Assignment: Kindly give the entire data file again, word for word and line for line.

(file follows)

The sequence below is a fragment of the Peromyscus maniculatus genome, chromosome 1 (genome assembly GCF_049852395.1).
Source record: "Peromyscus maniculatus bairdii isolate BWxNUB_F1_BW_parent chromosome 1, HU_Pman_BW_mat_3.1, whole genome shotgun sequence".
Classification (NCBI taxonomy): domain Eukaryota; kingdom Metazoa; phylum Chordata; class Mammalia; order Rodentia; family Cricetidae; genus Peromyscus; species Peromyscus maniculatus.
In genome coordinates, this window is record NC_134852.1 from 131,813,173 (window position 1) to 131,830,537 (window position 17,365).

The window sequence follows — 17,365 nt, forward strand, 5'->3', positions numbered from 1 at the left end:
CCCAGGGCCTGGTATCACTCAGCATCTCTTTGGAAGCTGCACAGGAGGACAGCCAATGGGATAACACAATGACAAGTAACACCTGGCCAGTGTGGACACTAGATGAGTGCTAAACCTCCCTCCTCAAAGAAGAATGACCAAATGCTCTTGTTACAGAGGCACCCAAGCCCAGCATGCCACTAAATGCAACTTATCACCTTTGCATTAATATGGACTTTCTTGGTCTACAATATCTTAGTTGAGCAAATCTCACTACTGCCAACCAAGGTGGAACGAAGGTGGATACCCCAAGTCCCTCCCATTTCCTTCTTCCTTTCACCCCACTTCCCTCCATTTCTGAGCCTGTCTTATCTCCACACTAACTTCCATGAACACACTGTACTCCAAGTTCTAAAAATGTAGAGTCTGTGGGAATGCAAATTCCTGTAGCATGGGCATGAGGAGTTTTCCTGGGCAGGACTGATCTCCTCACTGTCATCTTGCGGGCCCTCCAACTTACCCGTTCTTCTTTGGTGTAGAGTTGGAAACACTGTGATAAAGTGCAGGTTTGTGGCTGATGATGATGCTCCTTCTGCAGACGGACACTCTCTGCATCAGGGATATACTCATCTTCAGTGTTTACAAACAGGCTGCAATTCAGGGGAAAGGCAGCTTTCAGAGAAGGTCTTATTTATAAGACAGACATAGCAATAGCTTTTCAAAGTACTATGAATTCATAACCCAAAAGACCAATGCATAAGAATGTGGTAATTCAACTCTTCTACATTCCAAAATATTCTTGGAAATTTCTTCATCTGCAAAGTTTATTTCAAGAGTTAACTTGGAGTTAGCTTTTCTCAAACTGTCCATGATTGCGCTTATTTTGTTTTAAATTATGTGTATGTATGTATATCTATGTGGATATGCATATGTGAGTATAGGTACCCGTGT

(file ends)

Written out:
The sequence below is a fragment of the Peromyscus maniculatus genome, chromosome 1 (genome assembly GCF_049852395.1).
Source record: "Peromyscus maniculatus bairdii isolate BWxNUB_F1_BW_parent chromosome 1, HU_Pman_BW_mat_3.1, whole genome shotgun sequence".
Classification (NCBI taxonomy): domain Eukaryota; kingdom Metazoa; phylum Chordata; class Mammalia; order Rodentia; family Cricetidae; genus Peromyscus; species Peromyscus maniculatus.
In genome coordinates, this window is record NC_134852.1 from 131,813,173 (window position 1) to 131,830,537 (window position 17,365).

The window sequence follows — 17,365 nt, forward strand, 5'->3', positions numbered from 1 at the left end:
CCCAGGGCCTGGTATCACTCAGCATCTCTTTGGAAGCTGCACAGGAGGACAGCCAATGGGATAACACAATGACAAGTAACACCTGGCCAGTGTGGACACTAGATGAGTGCTAAACCTCCCTCCTCAAAGAAGAATGACCAAATGCTCTTGTTACAGAGGCACCCAAGCCCAGCATGCCACTAAATGCAACTTATCACCTTTGCATTAATATGGACTTTCTTGGTCTACAATATCTTAGTTGAGCAAATCTCACTACTGCCAACCAAGGTGGAACGAAGGTGGATACCCCAAGTCCCTCCCATTTCCTTCTTCCTTTCACCCCACTTCCCTCCATTTCTGAGCCTGTCTTATCTCCACACTAACTTCCATGAACACACTGTACTCCAAGTTCTAAAAATGTAGAGTCTGTGGGAATGCAAATTCCTGTAGCATGGGCATGAGGAGTTTTCCTGGGCAGGACTGATCTCCTCACTGTCATCTTGCGGGCCCTCCAACTTACCCGTTCTTCTTTGGTGTAGAGTTGGAAACACTGTGATAAAGTGCAGGTTTGTGGCTGATGATGATGCTCCTTCTGCAGACGGACACTCTCTGCATCAGGGATATACTCATCTTCAGTGTTTACAAACAGGCTGCAATTCAGGGGAAAGGCAGCTTTCAGAGAAGGTCTTATTTATAAGACAGACATAGCAATAGCTTTTCAAAGTACTATGAATTCATAACCCAAAAGACCAATGCATAAGAATGTGGTAATTCAACTCTTCTACATTCCAAAATATTCTTGGAAATTTCTTCATCTGCAAAGTTTATTTCAAGAGTTAACTTGGAGTTAGCTTTTCTCAAACTGTCCATGATTGCGCTTATTTTGTTTTAAATTATGTGTATGTATGTATATCTATGTGGATATGCATATGTGAGTATAGGTACCCGTGT